When we think of heroes and villains and better yet, superpowers, comic books are instantly brought to mind, with the slick Ka-Pow!, the cool costumes, and the vicious and yet famous moves. Even as children, many of us wanted to join the exalted ranks of Green Hornet, Batman and Robin, as well as Superman and all his friends.
In The Fire Inside: A Side Kicks Novel, by Raymond M. Rose, we are given an opportunity to follow up on the lives of a spectacular group of superheroes and villains, waging a war to protect the innocent. Rose has built Claremont into a city to be reckoned with; a place that once housed the Protectors, and the Teen Protectors. Of course, that was all before the Battle, when a large portion of the town itself was destroyed as well as most if not all of the Protectors and villains. To make matters worse, many innocents died that night, so history no longer honors the Protectors, as was once the case.
While most were confirmed dead, a few still made it through yet remain hidden from public record due to their recorded deaths. The villains have moved to a lower income part of town, and most superpowers just disappeared into obscurity. Some of their names are Osprey, Rook, Sparks, Minotaur, Ox and Lady Nyx; they were people to be proud of. Yet for some unknown reason it all went to hell in one fell swoop.
Jack King is one of the survivors, confirmed dead and now leading a new life. He belonged to the Teen Protectors in another lifetime, but in time has found himself a new life. He now works in a bookstore and takes photographs. He is making a name for himself and doing well. His best friend Bruce Webster also survived and joined the Agents, but Jack has not seen or heard from him in some time. Life is mundane and he is getting used to it.
When Webster shows up in his favorite coffee shop to ask for his help, Jack assures him he is no longer interested in his old life. He is no longer the Jack that Bruce used to know. Bruce is easy about accepting this dismissal and they agree to meet later at a gallery showing of Jack’s work. Little does Jack know this was the last time he would see his friend alive again. Bruce had a secret, and now there were those looking to find the files he carried. All paths now lead back to Jack.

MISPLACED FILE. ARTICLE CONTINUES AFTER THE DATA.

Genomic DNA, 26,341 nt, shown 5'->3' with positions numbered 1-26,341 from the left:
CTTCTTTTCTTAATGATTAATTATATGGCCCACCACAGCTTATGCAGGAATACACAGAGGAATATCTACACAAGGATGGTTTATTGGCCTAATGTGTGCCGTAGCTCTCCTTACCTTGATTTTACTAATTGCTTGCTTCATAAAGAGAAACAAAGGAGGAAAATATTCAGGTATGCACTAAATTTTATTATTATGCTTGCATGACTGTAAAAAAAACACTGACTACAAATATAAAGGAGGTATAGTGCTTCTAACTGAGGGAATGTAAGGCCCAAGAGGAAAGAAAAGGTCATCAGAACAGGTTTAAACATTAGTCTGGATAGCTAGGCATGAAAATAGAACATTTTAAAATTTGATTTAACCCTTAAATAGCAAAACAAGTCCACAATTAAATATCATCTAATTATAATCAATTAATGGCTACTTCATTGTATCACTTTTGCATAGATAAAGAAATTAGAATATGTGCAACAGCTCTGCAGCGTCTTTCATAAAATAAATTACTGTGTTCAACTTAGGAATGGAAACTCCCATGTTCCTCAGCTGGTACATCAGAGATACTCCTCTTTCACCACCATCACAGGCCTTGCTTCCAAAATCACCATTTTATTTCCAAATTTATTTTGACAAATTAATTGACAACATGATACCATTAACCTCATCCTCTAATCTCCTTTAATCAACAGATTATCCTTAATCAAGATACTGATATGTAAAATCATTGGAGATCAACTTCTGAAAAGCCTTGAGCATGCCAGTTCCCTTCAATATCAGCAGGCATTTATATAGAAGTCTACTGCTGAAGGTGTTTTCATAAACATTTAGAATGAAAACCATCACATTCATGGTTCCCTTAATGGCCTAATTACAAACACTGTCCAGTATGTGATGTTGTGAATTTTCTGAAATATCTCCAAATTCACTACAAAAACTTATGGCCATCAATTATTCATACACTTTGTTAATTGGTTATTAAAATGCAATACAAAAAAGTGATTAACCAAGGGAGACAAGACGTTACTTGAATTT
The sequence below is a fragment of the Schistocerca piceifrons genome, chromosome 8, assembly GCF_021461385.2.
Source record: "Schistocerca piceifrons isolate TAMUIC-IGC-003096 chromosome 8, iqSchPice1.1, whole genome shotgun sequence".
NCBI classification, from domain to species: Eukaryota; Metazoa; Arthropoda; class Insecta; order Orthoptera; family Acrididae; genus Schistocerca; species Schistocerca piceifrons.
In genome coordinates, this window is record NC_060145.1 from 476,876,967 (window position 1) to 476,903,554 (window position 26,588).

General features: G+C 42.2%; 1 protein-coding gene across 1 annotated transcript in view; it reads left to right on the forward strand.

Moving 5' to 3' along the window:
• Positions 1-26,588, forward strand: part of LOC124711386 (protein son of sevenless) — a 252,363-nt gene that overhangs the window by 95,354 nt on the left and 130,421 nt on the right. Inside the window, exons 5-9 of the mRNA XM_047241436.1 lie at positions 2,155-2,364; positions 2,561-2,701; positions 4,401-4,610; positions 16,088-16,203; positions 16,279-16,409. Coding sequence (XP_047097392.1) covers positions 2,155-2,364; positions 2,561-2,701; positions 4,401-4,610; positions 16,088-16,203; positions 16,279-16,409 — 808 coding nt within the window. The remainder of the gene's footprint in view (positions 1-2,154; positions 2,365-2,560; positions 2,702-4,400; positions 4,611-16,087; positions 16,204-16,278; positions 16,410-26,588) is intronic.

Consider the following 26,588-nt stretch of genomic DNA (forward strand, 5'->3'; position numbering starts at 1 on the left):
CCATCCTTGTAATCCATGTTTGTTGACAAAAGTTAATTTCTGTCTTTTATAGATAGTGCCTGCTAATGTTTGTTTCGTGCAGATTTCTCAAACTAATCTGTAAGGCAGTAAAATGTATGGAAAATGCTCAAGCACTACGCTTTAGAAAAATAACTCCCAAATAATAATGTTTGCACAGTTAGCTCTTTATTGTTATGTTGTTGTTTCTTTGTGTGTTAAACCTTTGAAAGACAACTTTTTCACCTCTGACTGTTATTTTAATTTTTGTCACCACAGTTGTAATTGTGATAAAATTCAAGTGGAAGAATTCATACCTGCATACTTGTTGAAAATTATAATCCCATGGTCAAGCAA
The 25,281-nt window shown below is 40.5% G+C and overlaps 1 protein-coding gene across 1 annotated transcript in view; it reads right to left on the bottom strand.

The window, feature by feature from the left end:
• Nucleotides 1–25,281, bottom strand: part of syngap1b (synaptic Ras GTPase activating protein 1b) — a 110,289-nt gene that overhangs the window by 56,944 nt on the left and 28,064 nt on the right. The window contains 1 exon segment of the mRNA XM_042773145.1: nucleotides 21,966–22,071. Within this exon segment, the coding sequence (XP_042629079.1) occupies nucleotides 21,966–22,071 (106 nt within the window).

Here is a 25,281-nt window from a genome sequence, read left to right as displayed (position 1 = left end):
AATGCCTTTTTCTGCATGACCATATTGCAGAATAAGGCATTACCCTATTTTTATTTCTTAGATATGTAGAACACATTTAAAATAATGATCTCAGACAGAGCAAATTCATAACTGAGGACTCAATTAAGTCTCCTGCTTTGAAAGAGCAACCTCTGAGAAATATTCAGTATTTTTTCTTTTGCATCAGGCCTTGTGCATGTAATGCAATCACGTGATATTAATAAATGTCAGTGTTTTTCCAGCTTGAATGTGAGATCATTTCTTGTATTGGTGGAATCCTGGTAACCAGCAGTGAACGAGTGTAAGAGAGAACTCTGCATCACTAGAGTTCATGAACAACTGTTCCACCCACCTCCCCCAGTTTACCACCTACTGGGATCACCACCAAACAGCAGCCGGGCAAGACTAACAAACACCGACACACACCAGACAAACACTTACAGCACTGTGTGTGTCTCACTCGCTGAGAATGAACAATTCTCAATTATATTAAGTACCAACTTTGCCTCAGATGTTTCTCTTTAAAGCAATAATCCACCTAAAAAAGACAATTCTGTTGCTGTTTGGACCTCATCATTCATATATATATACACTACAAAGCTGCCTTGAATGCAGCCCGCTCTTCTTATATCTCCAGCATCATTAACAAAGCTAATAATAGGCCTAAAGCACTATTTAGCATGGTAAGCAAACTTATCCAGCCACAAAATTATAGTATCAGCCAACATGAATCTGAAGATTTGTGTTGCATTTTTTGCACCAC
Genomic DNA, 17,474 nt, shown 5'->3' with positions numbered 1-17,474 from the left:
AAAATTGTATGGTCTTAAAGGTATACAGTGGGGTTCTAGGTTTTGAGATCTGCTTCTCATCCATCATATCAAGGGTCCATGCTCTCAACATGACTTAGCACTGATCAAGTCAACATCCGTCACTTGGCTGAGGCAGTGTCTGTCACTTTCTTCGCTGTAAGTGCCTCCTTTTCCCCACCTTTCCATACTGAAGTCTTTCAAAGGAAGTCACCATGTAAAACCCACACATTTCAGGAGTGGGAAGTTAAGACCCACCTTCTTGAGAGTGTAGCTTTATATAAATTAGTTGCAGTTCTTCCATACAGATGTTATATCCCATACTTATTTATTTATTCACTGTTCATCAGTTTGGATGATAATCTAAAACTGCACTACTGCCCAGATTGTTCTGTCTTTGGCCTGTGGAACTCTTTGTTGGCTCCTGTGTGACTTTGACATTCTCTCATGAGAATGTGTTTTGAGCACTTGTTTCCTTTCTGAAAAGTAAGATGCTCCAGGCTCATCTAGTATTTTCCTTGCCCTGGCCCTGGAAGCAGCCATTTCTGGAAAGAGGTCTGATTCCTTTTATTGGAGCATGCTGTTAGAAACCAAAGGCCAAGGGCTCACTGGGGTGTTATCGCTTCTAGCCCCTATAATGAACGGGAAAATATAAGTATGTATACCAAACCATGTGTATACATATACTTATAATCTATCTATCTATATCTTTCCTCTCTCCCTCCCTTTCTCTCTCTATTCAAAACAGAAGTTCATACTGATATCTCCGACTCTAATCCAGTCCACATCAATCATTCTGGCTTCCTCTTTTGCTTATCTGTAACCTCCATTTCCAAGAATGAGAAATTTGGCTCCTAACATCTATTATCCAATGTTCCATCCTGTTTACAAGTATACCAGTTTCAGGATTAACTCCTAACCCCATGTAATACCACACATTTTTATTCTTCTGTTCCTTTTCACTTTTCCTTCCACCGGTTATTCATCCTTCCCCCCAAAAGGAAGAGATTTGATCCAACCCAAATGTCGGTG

As he begins to look into his friend’s death, unusual episodes begin to happen around him. Things are beginning to happen. Long lost names are beginning to pop up; some of the vilest villains of the past seem to have survived. For some reason they have locked on to Jack. As his life turns crazy and people begin to die, he, along with a group of other superheroes, decide to find the answers.
Rose’s characters leap of the pages with bold relief. Visualization is a quality that only the best authors consistently attain, and I would have to list Rose in that category. They are true to life, and very human, easily hurt, and not at all casual about their friendships. You are in there with them as they enter the fray and battle the bad guys; you feel the pain as they are hurt and you can actually feel their anger and grief. These heroes are the reason we all wanted to be superheroes as youngsters; they exemplify everything that is human and good. Yet with that good comes just a spark of darkness, the one thing they must constantly overcome to maintain their status.
Rose’s world building is well done and again quite a visual masterpiece. I really enjoyed this book. Usually when you read a book of superheroes there is an expectation of unbelievability, and yet Rose makes you believe. That is a trick all in itself.
I would recommend this book for a reading group or book club. This book is not intended for children. It contains some graphic death scenes. It is hard to put down, and I read it in one setting. I did not want to wait to know what happened, and then I wanted to go back and slow down because I missed the characters. It is a must have for your library.